In any economic recovery, the last indicator to rebound is always unemployment. We know this, but still we complain. It “feels” so real: Heartache in the heartland. We see it on TV.

Enter the calculator.

If it’s true that only 114,000 new jobs moved the dial 0.3 percent, then using only grade school math we can deduce that a fully employed workforce as defined by the BLS would consist of just 38 million. Considering that the U.S. Census Bureau (2010) counts as many as 186 million Americans between the ages of 20 to 64 (out of a total U.S. population of 310 million), it’s anyone’s guess why the employable population is as small as 38 million, but vitally important in any discussion of unemployment.

The ramifications are immediate. For instance, to drive America towards a healthy unemployment rate of 5 percent (from our present 7.8 percent) requires the creation of just 1 million more new jobs by whichever candidate wins the presidency.

In other words, what has become the central campaign issue (getting America “back to work”) is an issue which directly impacts just 1 million Americans… yet upon which 310 million Americans have focused their full attention. (Have we finally found the real 1 percent who control everything?)

How large (or small) is this need? On average, in a city the size of Seattle (pop. 620,778), we need only find employment for an additional 2,000 people. In infamous Flint, Mich. (pop. 102,434), we only need to create work for 330.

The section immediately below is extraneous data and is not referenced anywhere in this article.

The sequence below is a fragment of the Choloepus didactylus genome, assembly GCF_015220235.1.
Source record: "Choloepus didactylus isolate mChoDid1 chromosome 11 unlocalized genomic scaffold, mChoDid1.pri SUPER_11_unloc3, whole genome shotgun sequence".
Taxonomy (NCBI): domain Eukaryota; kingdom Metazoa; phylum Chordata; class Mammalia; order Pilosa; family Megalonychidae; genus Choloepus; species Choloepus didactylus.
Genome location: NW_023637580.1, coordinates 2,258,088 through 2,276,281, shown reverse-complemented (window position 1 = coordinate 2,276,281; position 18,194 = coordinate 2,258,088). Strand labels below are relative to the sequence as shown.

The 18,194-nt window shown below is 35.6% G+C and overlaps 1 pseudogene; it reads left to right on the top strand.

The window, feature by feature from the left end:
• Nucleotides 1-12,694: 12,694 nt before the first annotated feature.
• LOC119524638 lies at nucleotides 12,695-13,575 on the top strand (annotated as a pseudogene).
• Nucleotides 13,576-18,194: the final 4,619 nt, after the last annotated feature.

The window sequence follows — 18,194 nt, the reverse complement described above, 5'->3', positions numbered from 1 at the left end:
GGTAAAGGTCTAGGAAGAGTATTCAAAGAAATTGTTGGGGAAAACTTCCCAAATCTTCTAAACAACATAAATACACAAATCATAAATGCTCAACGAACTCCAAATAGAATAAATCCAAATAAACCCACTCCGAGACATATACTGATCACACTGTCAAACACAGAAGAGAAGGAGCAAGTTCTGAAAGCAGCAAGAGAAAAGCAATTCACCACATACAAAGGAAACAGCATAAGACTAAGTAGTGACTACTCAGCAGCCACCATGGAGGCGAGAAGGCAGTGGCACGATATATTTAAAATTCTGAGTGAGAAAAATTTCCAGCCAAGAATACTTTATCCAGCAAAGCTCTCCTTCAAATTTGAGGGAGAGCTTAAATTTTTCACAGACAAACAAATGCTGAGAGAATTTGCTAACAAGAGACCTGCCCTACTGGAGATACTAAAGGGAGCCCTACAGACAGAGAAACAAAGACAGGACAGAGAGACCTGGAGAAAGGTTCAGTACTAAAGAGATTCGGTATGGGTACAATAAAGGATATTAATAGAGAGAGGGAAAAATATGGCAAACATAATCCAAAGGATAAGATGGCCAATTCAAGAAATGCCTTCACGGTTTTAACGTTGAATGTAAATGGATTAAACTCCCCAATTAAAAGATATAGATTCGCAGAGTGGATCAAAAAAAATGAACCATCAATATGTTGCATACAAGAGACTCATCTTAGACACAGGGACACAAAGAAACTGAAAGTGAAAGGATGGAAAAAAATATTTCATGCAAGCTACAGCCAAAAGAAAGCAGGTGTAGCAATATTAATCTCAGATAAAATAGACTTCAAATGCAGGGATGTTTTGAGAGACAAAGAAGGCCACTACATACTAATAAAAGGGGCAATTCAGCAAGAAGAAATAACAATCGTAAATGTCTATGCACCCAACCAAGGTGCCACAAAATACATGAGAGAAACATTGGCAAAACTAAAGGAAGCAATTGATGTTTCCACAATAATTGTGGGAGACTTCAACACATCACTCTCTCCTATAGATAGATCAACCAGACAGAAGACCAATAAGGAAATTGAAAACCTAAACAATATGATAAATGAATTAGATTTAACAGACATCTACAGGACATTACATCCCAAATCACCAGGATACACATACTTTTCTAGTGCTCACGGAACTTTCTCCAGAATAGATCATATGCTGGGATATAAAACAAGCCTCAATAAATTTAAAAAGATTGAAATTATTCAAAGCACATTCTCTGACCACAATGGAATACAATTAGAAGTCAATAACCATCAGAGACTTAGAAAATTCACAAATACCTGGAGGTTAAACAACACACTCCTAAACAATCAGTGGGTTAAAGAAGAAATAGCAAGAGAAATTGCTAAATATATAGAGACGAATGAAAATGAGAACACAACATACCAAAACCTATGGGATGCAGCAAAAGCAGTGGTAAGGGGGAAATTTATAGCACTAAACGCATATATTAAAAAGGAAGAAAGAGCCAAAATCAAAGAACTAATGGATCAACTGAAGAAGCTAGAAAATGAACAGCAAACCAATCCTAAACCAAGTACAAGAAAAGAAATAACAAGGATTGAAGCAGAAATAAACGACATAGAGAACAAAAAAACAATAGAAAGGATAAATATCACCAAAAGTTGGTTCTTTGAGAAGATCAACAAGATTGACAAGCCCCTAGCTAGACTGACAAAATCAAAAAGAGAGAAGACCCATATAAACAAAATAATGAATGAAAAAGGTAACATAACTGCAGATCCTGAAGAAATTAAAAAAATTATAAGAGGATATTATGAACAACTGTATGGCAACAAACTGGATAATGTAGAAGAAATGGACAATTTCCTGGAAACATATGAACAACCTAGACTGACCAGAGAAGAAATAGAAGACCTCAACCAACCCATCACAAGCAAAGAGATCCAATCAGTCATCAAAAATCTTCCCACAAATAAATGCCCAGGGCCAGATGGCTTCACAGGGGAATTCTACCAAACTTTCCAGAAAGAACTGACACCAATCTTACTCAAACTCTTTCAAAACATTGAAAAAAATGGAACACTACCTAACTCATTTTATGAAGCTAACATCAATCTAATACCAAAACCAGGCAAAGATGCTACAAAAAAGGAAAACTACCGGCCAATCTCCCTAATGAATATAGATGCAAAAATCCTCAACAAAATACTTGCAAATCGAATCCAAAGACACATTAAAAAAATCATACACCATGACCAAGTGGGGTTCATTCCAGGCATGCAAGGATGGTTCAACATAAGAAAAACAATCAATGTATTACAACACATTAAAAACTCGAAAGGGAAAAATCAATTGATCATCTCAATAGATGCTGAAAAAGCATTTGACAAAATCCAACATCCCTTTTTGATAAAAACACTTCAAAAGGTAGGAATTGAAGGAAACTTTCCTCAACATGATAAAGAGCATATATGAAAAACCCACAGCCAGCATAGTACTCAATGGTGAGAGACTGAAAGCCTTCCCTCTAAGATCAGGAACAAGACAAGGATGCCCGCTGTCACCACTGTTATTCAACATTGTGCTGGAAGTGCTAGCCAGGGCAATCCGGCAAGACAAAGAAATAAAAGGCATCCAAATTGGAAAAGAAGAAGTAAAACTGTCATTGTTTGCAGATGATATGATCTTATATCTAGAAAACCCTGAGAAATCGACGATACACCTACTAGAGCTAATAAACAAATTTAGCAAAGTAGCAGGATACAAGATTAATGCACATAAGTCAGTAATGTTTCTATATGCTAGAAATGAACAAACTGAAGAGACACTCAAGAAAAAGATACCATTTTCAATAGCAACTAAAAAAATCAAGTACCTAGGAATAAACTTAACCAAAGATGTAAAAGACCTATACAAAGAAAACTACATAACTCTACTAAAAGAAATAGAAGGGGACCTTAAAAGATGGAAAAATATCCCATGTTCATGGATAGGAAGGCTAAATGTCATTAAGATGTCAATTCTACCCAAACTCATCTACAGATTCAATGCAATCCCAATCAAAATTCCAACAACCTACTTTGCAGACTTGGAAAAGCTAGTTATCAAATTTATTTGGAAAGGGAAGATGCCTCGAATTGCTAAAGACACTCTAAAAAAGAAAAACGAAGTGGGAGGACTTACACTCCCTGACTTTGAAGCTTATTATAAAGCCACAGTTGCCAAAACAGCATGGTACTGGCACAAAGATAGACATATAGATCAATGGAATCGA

And in a battleground state such as Ohio (pop. 11,544,951), roughly 37,200 people need jobs in order for America to reach a 5 percent unemployment rate.

Whether you find these numbers attainable or insurmountable is a matter of opinion, I suppose. It must be remembered, however, that these are nothing more than averages. For instance, a report came out this week suggesting that the unemployment rate among Millennials may have topped 11.8 percent

That’s terrific news if you’re older than 35! Since the age-group born from 1978 to 2000, known as Millennials, is generally counted at 80 million, this means there’s a cohort behind them who are too young to work, and a mix of groups born before 1977 who make up the balance of the workforce. It stands to reason that if the total unemployment rate for all ages is 7.8 percent—but specifically 11.8 percent for the youngsters—then it must be significantly LESS than 7.8 percent for those of us older than 34 (the cut-off for Millennials). You don’t even need your calculator for that one if you don’t care about the exact number.

Bottom line: adding up the rebound from the stock market that occurred over 2 years ago, the $3,000 savings from home re-finances, and the “real” unemployment rate… there are plenty of consumers out there ready and able to apply for the solutions we’re offering.

Too many producers keep psyching themselves out that conditions still aren’t ideal for sales.

Why? Because the last piece of the rebound puzzle hasn’t been played yet: Good employment numbers, which are the last to come back.

Don’t wait! For the market we serve, the rate is low… and when we count the “real” number of individuals looking for work, it may even come as a surprise.